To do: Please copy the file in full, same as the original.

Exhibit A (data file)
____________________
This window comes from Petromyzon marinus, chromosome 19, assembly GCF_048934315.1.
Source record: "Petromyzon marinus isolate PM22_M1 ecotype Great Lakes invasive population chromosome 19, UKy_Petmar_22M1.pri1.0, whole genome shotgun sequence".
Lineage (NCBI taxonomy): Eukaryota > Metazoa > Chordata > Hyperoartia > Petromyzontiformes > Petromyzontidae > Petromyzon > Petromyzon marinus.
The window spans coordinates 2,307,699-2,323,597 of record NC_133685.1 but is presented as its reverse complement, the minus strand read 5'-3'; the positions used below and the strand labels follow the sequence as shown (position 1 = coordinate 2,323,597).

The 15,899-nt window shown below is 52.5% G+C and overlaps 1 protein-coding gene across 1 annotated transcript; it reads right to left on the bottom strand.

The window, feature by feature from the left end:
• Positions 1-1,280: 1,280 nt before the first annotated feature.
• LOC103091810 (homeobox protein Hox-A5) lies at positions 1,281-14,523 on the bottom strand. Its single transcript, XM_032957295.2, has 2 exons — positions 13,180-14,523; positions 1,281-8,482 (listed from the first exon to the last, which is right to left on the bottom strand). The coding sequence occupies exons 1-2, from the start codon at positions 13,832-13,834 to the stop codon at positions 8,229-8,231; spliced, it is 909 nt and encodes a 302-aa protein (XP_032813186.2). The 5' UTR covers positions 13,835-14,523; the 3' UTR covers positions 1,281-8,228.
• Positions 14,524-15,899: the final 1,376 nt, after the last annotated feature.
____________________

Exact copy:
This window comes from Petromyzon marinus, chromosome 19, assembly GCF_048934315.1.
Source record: "Petromyzon marinus isolate PM22_M1 ecotype Great Lakes invasive population chromosome 19, UKy_Petmar_22M1.pri1.0, whole genome shotgun sequence".
Lineage (NCBI taxonomy): Eukaryota > Metazoa > Chordata > Hyperoartia > Petromyzontiformes > Petromyzontidae > Petromyzon > Petromyzon marinus.
The window spans coordinates 2,307,699-2,323,597 of record NC_133685.1 but is presented as its reverse complement, the minus strand read 5'-3'; the positions used below and the strand labels follow the sequence as shown (position 1 = coordinate 2,323,597).

The 15,899-nt window shown below is 52.5% G+C and overlaps 1 protein-coding gene across 1 annotated transcript; it reads right to left on the bottom strand.

The window, feature by feature from the left end:
• Positions 1-1,280: 1,280 nt before the first annotated feature.
• LOC103091810 (homeobox protein Hox-A5) lies at positions 1,281-14,523 on the bottom strand. Its single transcript, XM_032957295.2, has 2 exons — positions 13,180-14,523; positions 1,281-8,482 (listed from the first exon to the last, which is right to left on the bottom strand). The coding sequence occupies exons 1-2, from the start codon at positions 13,832-13,834 to the stop codon at positions 8,229-8,231; spliced, it is 909 nt and encodes a 302-aa protein (XP_032813186.2). The 5' UTR covers positions 13,835-14,523; the 3' UTR covers positions 1,281-8,228.
• Positions 14,524-15,899: the final 1,376 nt, after the last annotated feature.